September 21, 2 p.m. CT
Mentoring opportunities offer valuable experiences that contribute to personal, academic, and career development for deaf youth. Yet, the number of opportunities or experiences for mentoring are limited. In many ways, deaf youth experience isolation and have limited opportunities to interact with peers or deaf role models.
To help expand opportunities for deaf mentoring, the National Deaf Center on Postsecondary Outcomes (NDC) is hosting Mentoring Deaf Youth Leads to #DeafSucess on September 21st at 2 p.m. CT. The event will feature a live online discussion featuring a diverse deaf panelists mentoring deaf youths in a variety of types in mentorships; life coach, job coach, self- advocacy, leadership, and more!
Why Mentoring Matters
Research suggests the significant positive benefits of having a mentor, particularly when the mentor has aspects in common with the mentee and cultivates that connection. Positive mentoring experiences are mutually beneficial and have lasting influence on both the mentee, mentor, and even the mentee’s family members.
Unfortunately, there is a lack of programs, people, and opportunity for deaf youth to gain mentoring experiences.This panel is an opportunity to explore the benefits of mentoring, to identify key considerations when coordinating mentoring experiences, and share strategies of effective mentoring practices..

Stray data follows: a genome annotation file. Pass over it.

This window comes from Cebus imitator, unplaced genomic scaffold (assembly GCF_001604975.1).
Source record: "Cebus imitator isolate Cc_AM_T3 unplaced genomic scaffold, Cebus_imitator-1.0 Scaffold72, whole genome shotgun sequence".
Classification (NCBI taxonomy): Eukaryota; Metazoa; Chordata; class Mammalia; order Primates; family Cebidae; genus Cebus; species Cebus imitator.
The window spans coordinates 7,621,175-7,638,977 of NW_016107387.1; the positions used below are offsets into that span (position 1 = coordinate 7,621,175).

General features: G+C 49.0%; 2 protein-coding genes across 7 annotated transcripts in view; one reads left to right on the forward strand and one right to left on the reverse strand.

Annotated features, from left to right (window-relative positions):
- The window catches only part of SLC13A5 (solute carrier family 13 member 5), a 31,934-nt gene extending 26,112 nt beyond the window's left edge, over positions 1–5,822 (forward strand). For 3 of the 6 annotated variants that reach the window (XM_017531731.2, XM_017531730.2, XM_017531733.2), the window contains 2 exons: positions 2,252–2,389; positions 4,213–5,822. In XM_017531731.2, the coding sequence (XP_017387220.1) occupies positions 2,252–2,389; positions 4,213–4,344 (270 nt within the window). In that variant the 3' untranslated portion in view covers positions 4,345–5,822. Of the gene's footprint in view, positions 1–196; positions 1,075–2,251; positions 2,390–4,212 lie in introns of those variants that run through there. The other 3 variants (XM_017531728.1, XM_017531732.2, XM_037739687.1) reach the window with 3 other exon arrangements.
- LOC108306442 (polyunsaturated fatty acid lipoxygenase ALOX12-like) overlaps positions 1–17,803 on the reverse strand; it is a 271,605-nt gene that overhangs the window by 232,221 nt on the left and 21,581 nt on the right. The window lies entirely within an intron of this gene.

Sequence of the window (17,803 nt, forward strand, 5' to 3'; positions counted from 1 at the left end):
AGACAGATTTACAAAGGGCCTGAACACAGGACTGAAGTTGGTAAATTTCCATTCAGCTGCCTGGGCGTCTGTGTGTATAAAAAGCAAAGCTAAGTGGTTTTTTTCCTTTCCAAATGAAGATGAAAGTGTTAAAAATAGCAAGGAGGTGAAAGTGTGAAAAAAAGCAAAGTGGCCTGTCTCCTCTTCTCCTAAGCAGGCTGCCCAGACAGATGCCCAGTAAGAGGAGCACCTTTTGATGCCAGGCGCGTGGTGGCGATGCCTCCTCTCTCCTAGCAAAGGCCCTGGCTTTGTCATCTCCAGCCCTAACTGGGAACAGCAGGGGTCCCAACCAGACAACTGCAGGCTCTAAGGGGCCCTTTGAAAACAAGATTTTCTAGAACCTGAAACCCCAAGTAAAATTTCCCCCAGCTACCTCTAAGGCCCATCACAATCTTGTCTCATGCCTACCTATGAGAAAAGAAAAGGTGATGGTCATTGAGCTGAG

Learn How to Be a Better Resource
Get first-hand accounts about how your work affects the deaf youth you serve and how you can be a better ally and resource for deaf youth.
During the event, you’ll learn about:
- Identifying the benefits of mentoring for deaf youth
- Implementing components for effective mentoring experiences and approaches
- Identifying existing or potential barriers that may prevent mentoring opportunities for deaf youth and strategies to mitigate them
Mark Rameiz employed as a school social worker in Santa Fe, NM. He enjoys fitness, health, and being outside. Mark began engaging in critical social justice dialogues after experiencing his first workshop as a participant in 2012. Since then, he has facilitated dialogues with non-profits, schools, universities, agencies, and other community networks. He appreciates opportunities to share what he has learned over the years while continuing to learn from others as well.
Domonic Gordine was born and raised in Philadelphia, Pennsylvania, the City of Brotherly Love. Now, as an advocate for the Deaf, Domonic has valued all his conversations with Deaf and Hard of Hearing people from schools, organizations, and public outings on current issues. that many of us have the same goal, which is to shape the future of our deaf youth leaders across the country.
Margretlynn “Maggie” Hola Pualani Mackey employed as a Deaf coach/ Deaf Mentors at NORCAL Center in California. She previously worked as a Signing Aide/ Deaf interpreter in K-12 with Access Language.
Coming Soon! FAQs with NDC | help
This summer, specialists from the NDC | help team will discuss some of the most common questions about deaf student access as schools prepare for the fall semester. Learn how to handle common student requests, accommodations, using masks and more.